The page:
Not all stocks trading on cheap earnings multiples turn out to be good investments. Let me explain why I think one current FTSE 250 ‘bargain’ and one popular FTSE 100 pick could be dire disappointments for investors.
How the Mitie has fallen
Outsourcer Mitie (LSE: MTO) issued a profit warning in September, another with its half-year results in November, and a third in a trading update earlier this month.
Chief executive Ruby McGregor-Smith departed shortly after delivering the half-year report, and the departure of finance director Suzanne Baxter was announced on the same day as new chief executive Phil Bentley delivered the third profit warning.
However, despite the hit to this year’s financials and boardroom upheaval, the consensus among City analysts is for a significant earnings recovery for the year to March 2018. And with Mitie’s shares at 200p, over 30% down from their 52-week high, the prospective P/E is 11.5 — well below the FTSE 250 average of around 18.
Significant downside risk
I think there’s a high risk of Mitie’s earnings forecasts being downgraded, but the balance sheet is perhaps an even bigger concern. Net assets at the half-year end stood at £225.3m (65p a share), which makes a share price of 200p look way too high to me. Worse still, strip out goodwill and other intangibles and you’re left with net assets of minus 56p a share.
On the day of the November half-year results, CEO-elect Bentley purchased £3.6m of shares, but I think he may rue his haste. Alongside the January profit warning, he announced that “the board is undertaking a balance sheet review” which will include consideration of the potential impact of new revenue recognition guidance under International Financial Reporting Standard 15.
I’ve long shared the suspicion of some analysts that Mitie accounts aggressively for revenue. With new-broom Bentley saying in January that he’s already identified £14m of charges after taking “a more conservative judgement on contractual positions”, I fear the balance sheet review could be a case of — in Warren Buffett’s words — “You see a cockroach in your kitchen; as the days go by, you meet his relatives”.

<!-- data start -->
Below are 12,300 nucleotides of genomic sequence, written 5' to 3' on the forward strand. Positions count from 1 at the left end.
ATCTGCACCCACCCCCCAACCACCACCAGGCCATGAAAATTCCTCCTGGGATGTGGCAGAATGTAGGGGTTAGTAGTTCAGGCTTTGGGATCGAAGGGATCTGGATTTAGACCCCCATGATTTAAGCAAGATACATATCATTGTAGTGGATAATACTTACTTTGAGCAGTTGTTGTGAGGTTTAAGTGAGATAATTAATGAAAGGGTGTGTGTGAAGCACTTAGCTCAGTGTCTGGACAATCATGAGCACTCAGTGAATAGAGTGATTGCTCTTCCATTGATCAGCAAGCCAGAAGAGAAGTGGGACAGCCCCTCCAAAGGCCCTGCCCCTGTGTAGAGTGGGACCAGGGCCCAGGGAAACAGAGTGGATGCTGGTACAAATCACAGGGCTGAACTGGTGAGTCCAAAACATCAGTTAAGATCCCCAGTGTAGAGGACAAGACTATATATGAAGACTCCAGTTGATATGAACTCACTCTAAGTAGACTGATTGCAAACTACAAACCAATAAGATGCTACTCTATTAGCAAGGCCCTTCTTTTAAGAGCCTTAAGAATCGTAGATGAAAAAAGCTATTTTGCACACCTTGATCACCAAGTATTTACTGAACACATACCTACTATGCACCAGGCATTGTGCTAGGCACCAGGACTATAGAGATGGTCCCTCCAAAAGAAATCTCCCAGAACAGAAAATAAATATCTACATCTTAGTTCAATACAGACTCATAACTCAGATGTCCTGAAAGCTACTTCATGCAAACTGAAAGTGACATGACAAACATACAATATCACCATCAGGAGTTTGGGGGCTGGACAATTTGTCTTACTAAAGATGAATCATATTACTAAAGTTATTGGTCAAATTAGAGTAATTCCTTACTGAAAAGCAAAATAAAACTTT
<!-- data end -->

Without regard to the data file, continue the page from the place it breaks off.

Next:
However, even if I were to dismiss the possibility of a balance sheet bloodbath, I’d be bearish on the shares purely on the basis of that huge premium to net assets as the balance sheet already stands.
Anaemic long-term performance
Marks & Spencer isn’t going through the acute stress that Mitie is suffering. Under new chief executive Steve Rowe, the FTSE 100 favourite is simply embarking on the latest in what seems like a never-ending cycle of attempted multi-year costly transformations to set the business on the path to long-term sustainable growth.
There have been more false dawns than I care to remember. The anaemic long-term performance of the company is well illustrated by the dividend’s compound annual growth rate of less than 2% over the last two decades.
Arguably, on a P/E of 11.7 and with a dividend yield of 5.4%, M&S is cheap at a current share price of 340p. However, I find it hard to dismiss the company’s uninspiring 20-year record.
And as to the next 20 years, I would ask: if you were going to design a retail operation to thrive in the coming decades, would it look like M&S?
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G A Chester has no position in any shares mentioned. The Motley Fool UK has no position in any of the shares mentioned. We Fools don't all hold the same opinions, but we all believe that considering a diverse range of insights makes us better investors.